A Karnataka Bandh Story

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So there is another ‘bandh’ scheduled in Karnataka over the water being released to Tamilnadu. I don’t have a position on this, neither do I support the idea of shutting down business. However, I do have a bad habit to being a storyteller, and being inexplicably attracted to real-life stories.

Last time I faced a Bandh, it did lead to something completely amazing. I was completely caught unaware about the Bandh, and had forgotten to stock up supplies. I drove throughout the refreshingly empty streets of Benguluru. That in itself is a good reason the support the Bandh. 😛

Apart from the serene ride, there wasn’t much luck in finding anything to eat, and I had not had proper dinner the night before. I had to meet a friend in a hospital in Kormangala, so I headed there in hopes that I might find something in Kormangala. As soon as I decided to leave the hospital though, torrential downpour began, with the rain gods deciding to support the bandh. There was no way I could ride and search for any hotel in those rains. So I decided to walk around a bit. Suddenly, out of nowhere I heard a call in a heavy voice.

Khana chahie kya? (Do you want food?)

I nodded eagerly to the voice, which belonged to an elderly waiter of a famous hotel. For sake of protecting their identity, I will not reveal the name of the hotel. The waiter asked me to follow him through the backdoor, to the kitchen, and then another very narrow staircase. By now, I did not care about the food I was about to get, the experience itself had made me excited. I was thinking that there would be a small cramped up place to eat here, but at least I will get some food. Boy, was I surprised!

The dingy staircase opened up to a dingy small room, which had a rickety old door that opened to a huge dining hall. It was exquisite in every way with chandeliers, an air conditioner and with jazz music playing on the background. I asked hopefully

“Kya milega bhaisaab? ( what will I get to order)”

My attendant, who was far better dressed than me, just gave me their usual menu card, and I ordered a hearty Indian meal of Paneer Tikka Masala, Pineapple Raita, and some Rotis. I was concerned about the bill, but I shouldn’t have been as it was just under 400 INR, quite decent for the quality of food. Just as I was about to leave the place, the same elderly waiter stopped me from getting down the staircase. He said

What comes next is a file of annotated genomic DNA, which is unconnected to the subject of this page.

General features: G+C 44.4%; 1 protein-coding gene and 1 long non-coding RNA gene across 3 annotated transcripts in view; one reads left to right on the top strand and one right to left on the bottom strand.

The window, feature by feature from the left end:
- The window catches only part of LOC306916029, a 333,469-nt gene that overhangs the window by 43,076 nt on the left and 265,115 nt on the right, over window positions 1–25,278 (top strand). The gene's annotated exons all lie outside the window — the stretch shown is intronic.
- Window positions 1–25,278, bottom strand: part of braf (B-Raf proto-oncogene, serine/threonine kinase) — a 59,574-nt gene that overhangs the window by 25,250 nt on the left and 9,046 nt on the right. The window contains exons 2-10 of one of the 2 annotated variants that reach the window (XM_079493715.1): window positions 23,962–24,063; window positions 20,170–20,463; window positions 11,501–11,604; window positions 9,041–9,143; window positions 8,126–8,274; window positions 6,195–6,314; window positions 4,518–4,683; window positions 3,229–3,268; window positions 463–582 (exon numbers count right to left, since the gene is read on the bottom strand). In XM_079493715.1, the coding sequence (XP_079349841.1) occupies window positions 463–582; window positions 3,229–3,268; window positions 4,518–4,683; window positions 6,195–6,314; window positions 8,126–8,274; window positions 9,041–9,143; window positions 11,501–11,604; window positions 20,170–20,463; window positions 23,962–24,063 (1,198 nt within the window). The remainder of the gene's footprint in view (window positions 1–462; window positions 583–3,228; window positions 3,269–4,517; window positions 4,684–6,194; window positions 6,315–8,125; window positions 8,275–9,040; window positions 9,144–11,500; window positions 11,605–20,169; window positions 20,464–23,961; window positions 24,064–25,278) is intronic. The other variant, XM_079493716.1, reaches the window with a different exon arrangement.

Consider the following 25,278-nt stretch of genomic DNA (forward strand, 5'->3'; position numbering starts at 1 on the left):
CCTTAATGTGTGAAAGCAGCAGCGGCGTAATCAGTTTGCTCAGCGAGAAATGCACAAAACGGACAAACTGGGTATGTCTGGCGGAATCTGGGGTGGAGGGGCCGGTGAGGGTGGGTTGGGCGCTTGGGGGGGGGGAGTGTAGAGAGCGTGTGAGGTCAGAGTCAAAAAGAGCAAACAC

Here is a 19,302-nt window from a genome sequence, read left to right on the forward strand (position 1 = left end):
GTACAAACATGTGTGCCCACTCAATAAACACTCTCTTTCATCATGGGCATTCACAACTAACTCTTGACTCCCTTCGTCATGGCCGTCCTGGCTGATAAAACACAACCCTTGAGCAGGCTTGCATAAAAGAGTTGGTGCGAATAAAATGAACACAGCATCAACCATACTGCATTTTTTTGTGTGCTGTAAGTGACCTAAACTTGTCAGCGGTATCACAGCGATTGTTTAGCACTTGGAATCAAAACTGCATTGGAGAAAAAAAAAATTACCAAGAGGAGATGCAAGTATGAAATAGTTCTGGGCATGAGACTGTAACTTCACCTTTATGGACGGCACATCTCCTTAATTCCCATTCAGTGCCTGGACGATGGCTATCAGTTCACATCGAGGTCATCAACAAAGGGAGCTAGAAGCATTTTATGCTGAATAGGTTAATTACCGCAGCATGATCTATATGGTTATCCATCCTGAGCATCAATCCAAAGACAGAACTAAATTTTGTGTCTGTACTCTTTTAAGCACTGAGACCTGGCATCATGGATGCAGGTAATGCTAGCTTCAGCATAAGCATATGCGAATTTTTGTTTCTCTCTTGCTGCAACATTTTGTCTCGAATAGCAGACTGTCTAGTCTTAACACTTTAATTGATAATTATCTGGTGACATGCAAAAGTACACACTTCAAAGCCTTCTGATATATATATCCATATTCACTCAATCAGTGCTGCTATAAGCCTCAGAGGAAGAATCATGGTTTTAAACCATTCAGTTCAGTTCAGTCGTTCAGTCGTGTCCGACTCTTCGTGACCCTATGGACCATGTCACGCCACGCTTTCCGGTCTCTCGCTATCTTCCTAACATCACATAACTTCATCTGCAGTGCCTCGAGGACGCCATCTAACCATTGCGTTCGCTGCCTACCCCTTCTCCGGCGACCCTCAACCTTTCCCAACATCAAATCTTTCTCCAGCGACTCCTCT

“Neeche gadbad hai saab, doosra door se mere saath chalo aap ( There is trouble downstairs, you follow me. )”

He took me through yet another maze of rooms and corridors, through a hidden dressing room for waiters which smelled like urine for some reason. As I was escaping from the backdoor, I could see the miscreants trashing the place, and harassing other patrons. I thanked the waiter, and offered him extra tip. He was gracious enough to take it from me, and asked me to keep visiting.

Well, perhaps I will go again tomorrow, courtesy another band in Namma Bengaluru. 🙂

 

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Economics and Politics, Literature, Music & Movies, Reflections and rumination, Society & Culture

The trouble with online shopping

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I have always been a very reluctant buyer. I don’t particularly enjoy going from one shop to the other, heckling with the shop owners, or getting the newest craze on the market. So traditional shopping has been a downer for me. Things changed when I moved to online shopping.

I now spend a considerably longer time surfing through online shopping portals for things, I don’t need. I have bought too many books that I will probably never read, and movies that I would never see. So nothing wrong with spending money on stuff I don’t need right? Wrong.

I recently realized that when I actually need to buy things that I would probably use more often, I have no money left for it. There is always credit card, and easy EMI option, but I wouldn’t have had to take a loan if I had didn’t spend purchasing needless stuff.

Then again, when I look at my bookshelf, it does look kind of awesome. 🙂

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Food, Humanity, Reflections and rumination, Relationships & Families, Society & Culture

Eat up for feminism!

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I see many young girls, women starve themselves, and count pleasure of life in little chunks. Usually next to them, are their plump spouses , boyfriends, brothers, friends, merrily sucking out life from a juicy piece of carb. The girl next to them looks at that piece of carb with eyes that could melt the Antarctic, yet she would never touch it, come what may.

Something isn’t right about this picture. Nothing pleases me more than seeing a foodie enjoy his or her meal. So girls, women, sisters, take my advise. Don’t worry about that extra calorie every time. Don’t buy into the stereotype of perfect figure that the society wants to set for you. Next time you see a hot pizza smoldering with cheese, or a delightful chocolate cake oozing with life, just devour it. Because you are not eating for yourself, you are sticking it to ‘the man’.